Tuesday, November 11, 2008

Still a bad back day, but thinking about the CSU cuts ...

I'm still trying to get my wonky back under some semblance of control today ...

There has been a couple of articles in the SF paper about the California State University (CSU) system having its budget cut again, and how the Board of Regents is considering raising admission standards. I have no problem with tightening admission standards because far too many students are utterly unprepared for higher education.

Before you go off on me and say "well things have changed since you went to college," know this. I went back to college to complete a bachelors degree in my 40s. I earned an associates degree in my mid-20s that allowed me to write the state nursing board exam and work as a registered nurse until I blew out my back in 1989. Once my back problem was relatively stable, I enrolled at San Jose State University in the hope that I could obtain a degree and seek gainful employment despite my disability (so much for education equalling employment in my case!). I found myself surrounded by students who were in no way prepared for the rigors of college—the nightly reading and digestion of material, a weekly paper in each class (usually at least 500 words) and the ability to contribute a coherent thought in class. 

I know people who are so academically-challenged that they should have been encouraged to seek a vocational education of some sort, be it construction technology or early childhood education. I do believe everyone has a right to at least learn a trade, and because high schools have suffered backbreaking cuts to vocational programs like wood shop or construction, auto body and engine repair, secretarial or nurses aide classes, that responsibility falls on community colleges or for-profit trade schools. Not everyone is cut out for the challenges of college, but that certainly doesn't make a person seeking a vocational education a stupid person. Far from it, many are quite gifted in their choice of careers. I can barely check the oil in my car, and I am amazed by anyone who can take an engine apart and then fix whatever is wrong, put it back together, and make it run even better than before!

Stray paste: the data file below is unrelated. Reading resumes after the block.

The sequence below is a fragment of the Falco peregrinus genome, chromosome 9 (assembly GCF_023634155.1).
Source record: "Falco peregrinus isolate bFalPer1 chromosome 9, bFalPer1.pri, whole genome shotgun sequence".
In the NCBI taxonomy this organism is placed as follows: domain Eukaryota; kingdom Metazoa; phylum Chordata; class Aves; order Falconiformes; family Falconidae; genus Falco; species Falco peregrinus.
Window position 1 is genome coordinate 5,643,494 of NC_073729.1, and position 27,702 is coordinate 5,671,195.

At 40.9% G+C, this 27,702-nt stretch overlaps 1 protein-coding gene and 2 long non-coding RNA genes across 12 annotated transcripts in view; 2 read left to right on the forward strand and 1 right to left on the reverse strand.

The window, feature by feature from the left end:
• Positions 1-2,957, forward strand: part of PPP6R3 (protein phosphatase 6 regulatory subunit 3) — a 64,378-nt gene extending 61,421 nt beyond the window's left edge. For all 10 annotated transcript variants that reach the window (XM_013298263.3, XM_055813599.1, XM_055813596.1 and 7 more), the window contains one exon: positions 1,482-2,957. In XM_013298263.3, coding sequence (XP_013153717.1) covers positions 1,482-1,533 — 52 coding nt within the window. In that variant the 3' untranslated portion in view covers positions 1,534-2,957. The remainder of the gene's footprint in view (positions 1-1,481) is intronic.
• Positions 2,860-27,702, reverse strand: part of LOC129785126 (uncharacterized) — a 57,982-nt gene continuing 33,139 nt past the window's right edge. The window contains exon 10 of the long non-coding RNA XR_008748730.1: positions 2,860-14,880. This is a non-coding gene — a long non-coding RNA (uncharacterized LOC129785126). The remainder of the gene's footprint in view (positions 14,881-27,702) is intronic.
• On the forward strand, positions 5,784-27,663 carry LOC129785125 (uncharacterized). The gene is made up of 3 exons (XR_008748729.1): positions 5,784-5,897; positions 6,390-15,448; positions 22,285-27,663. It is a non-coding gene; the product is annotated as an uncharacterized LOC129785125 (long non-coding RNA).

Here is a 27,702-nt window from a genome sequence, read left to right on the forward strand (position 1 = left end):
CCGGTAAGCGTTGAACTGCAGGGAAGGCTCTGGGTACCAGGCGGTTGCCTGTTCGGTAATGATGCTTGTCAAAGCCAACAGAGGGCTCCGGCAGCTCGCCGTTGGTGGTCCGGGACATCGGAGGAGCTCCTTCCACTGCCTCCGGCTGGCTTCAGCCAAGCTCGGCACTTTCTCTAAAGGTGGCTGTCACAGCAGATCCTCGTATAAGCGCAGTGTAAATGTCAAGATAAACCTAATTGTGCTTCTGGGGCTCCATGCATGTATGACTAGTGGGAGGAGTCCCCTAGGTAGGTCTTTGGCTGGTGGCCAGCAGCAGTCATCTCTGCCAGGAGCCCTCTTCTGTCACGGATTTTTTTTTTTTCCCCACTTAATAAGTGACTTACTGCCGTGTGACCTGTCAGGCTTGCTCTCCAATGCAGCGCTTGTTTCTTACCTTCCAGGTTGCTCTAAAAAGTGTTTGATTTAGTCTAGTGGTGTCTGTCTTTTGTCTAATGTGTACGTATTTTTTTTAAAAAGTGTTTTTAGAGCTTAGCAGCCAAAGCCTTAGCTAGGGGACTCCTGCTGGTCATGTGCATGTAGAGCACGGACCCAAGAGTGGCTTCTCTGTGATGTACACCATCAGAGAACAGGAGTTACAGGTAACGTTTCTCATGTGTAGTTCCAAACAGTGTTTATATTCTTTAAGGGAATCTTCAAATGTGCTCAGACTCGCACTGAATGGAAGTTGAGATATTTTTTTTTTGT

Unfortunately community colleges are busy remediating students who somehow got through high school unable to write a sentence or balance a checkbook. And this isn't just minority students—I am taking a graphic design class and the young white man who sits next to me, who is a whiz at anything on the computer, can't write a paragraph let alone a sentence. And he's looking to transfer to nearby SJSU. He's a perfect example of someone who should be earning a vocational degree in graphic design—and then let him seek work in that area. He's clever and gifted, but if and when he gets to SJSU, he is going to be very frustrated with the amount of writing he will have to do. Wasted resources.

I also know of a gravely learning disabled young woman who was the perfect candidate for a vocational certificate in early childhood education. She loves working with kids, period. Instead, she was babied throughout a community college career with the help of a disability resource center who found tutors who did pretty much everything for her. This young woman has NEVER, on her own, turned in an assignment on time. She transferred to a CSU where she has failed her senior capstone project twice. She's working on it for the third time, and if by some miracle she pulls it off, she's off to a year at a teacher's college, and then of course needs to pass her CBEST. She wants to be a primary or elementary school teacher.

Her education was paid for by grants and loans. Right now she is trying to figure out a way to not have to pay back the student loans. She has been in college for 7 years as a full-time student. 

Should the CSU system decide to raise admission standards and more honestly assess a student's readiness for college, it is a win-win situation for all past and future CSU grads. Right now a CSU degree means nothing, the quality of graduates is all over the board. Better to know that the cream of the crop attended college and that your degree is actually something meaningful rather than a piece of paper that says you took a bunch of classes in a certain area of study ...

Now back to the floor I go, with an ice pack strapped to my lower back. 

P.S. Thank you veterans. Can't say it enough. 


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